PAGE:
Two of education’s most prominent figures, Sir David Carter and Sir Michael Wilshaw, will appear side-by-side in front of MPs next week to face a grilling over multi-academy trusts.
The House of Commons education committee decided to call the national schools commissioner and chief inspector to appear together on Wednesday, in a move that could see tensions flare between the two men and the organisations they represent.
For Carter, comments from Wilshaw earlier this year that his regional commissioners were “faceless agents” of the government will have rubbed salt in existing wounds from when he served as RSC for the south west.
For Wilshaw, Carter’s eagerness for the regional commissioners to play a bigger role in school improvement has been taken as the equivalent of him trying to steal a march on Ofsted’s objectives.
The committee’s inquiry is focusing on the way multi-academy trusts operate in the “context of other intermediate structures operating between Whitehall and individual schools”, and will look at the balance of decision-making at school and chain level, and how the expansion of the system should be monitored and managed.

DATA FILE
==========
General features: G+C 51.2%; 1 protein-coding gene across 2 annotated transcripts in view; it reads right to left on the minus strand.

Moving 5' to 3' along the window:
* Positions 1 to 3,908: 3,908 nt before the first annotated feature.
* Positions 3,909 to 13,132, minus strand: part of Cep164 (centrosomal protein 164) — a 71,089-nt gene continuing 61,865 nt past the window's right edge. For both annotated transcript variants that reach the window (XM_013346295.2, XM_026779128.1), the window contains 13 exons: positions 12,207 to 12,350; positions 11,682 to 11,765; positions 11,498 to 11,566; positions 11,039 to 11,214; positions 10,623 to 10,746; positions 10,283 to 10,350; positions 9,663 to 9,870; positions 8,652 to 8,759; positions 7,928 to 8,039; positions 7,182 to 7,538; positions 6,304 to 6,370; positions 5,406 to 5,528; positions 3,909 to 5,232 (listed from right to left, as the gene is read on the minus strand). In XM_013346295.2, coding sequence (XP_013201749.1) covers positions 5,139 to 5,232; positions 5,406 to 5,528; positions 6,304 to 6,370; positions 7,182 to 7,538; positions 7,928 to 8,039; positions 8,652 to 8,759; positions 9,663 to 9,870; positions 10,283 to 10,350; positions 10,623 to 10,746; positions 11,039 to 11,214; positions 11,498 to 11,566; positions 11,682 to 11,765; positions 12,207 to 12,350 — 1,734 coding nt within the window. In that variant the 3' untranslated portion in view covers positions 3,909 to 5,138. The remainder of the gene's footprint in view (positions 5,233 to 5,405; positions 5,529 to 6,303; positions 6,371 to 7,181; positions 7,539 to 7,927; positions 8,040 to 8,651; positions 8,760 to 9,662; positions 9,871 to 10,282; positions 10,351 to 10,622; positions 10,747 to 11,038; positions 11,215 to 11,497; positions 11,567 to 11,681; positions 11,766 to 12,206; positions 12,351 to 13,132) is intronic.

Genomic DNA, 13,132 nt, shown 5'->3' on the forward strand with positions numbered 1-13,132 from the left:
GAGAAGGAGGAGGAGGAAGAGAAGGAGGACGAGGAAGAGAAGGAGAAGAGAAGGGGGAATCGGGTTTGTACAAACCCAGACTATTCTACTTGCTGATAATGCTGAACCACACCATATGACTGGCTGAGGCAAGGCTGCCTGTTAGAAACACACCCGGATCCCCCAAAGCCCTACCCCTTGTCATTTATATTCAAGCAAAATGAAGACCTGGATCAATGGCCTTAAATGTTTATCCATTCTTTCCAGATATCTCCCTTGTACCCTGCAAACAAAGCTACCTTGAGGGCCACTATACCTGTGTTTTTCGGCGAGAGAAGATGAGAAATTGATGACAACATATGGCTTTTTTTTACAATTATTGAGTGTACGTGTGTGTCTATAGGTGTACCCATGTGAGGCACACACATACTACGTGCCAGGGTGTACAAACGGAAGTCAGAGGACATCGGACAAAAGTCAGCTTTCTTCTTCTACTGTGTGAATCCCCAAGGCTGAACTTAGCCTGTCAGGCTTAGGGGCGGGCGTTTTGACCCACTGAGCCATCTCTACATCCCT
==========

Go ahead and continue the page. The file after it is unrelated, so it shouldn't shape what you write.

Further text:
MPs will also examine the characteristics of high-performing trusts, and how their performance should be assessed.
The testimony from the two men is expected to raise questions about the conflicting views of the two organisations.
Last March, Schools Week revealed that Jenny Bexon-Smith, the commissioner for East Midlands and the Humber, had warned a struggling school for not forcing its teachers to use standardised lesson plans.
Her comments contradicted Ofsted guidance that states inspectors would not expect to see a standard lesson plan and led to concerns that RSCs were operating as a “shadow Ofsted”.
In November, Dominic Herrington, the commissioner for south London and the south east, was also criticised for his decision to write to an underperforming school and suggest it should show evidence it was grading its teaching, despite Ofsted having ditched the controversial practice of grading individual lessons in 2014.
It was during a hearing with the same committee of MPs in March that Wilshaw admitted that the relationships between regional commissioners and his organisation were “a bit tense”.
Writing for Schools Week today, committee chair Neil Carmichael says he is pleased that “two of the most influential people in education today” will appear together at the hearing, and refers to a clash between the two men after Wilshaw claimed in March that Ofsted could “provide parliament with a national picture of schools in a way Sir David’s team of RSCs cannot.
“Perhaps unsurprisingly, Sir David has expressed a contrary view, backing his officials to deliver more significant representation,” Carmichael said.